“Every single part of the yacht has its purpose; none of them is there just for a decoration”. I have said this line so many times when I was teaching people about sailing and navigation either as students on sailing course or as first time sailors on vacation. So, what about the figureheads, so characteristic for traditional ships? Is figurehead really just a decoration?
I wouldn’t say so. The sea was always something mysterious to the people. Throughout the history of civilization the seas have always been mentioned as a world for itself, overawing, sometimes terrifying, but generally unknown. Therefore, different civilizations linked the seas with different mythological beings such as gods, nymphs or other good or bad creatures.
Since the seas in the early days of civilizations were unpredictable and navigation was adventurous due to lack of forecasting systems, people wanted to help themselves and make it easier to get back alive from the seas. It should not surprise that people used to paint different symbols on the prows or bows of their vessels in order to protect the vessel and the crew from evil influences and accident in general.
The early Egyptian vessels had the symbol of the eye painted on the bow, which was there to repel the evil. Some researchers connect such symbol as the eye of Horus, the most popular Egyptian talisman.
Furthermore, the statues of mythological beasts were put on the bow of the ships with the same purpose – the beast on the vessel is strong enough to repel all menaces coming from the sea. Ancient Phoenicians used to put horse heads as symbols of strength, skill and velocity; desired virtues at sea.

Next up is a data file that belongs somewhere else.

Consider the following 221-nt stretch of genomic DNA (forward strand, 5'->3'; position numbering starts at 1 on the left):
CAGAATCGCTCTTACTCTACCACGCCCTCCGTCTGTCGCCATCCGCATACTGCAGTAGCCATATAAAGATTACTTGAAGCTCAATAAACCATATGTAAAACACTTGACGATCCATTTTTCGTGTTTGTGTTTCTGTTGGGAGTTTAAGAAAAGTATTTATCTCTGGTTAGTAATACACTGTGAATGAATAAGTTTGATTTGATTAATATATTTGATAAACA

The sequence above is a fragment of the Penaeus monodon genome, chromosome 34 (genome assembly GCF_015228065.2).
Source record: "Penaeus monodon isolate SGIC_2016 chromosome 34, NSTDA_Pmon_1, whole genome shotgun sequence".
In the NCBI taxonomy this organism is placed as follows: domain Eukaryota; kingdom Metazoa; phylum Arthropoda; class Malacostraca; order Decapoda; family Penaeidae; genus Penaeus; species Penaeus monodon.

Interesting dragon like statues characteristic for Viking ships were an integral parts of their ships while figureheads as separate part of the ship became exceptionally popular in the era when shipbuilding considered stem heads on which figureheads as such could be placed on.
Although it was not until 16th that the steamships appeared, seamen were superstitious so figureheads presented a very important part of seamanship of the time. The beasts and personalization of gods were substituted by mostly the figures of beautiful ladies and/or mythical creatures such as sirens or even saints and angels. It was still believed that a figurehead would lead the ship safely through the troubled waters.
It is interesting that covering the figurehead was customary during thunderstorms at sea. The best example of how much the crew believed the figurehead had supernatural powers is the custom of covering it while piracy or some other dishonorable action.
To conclude this post I would say that although figureheads look like a decoration these days, it used to be much more than that because it was believed they will guard the ship and the crew for centuries. And I’d like to keep believing so…
I wish you a calm sea, a fine wind and a strong mast!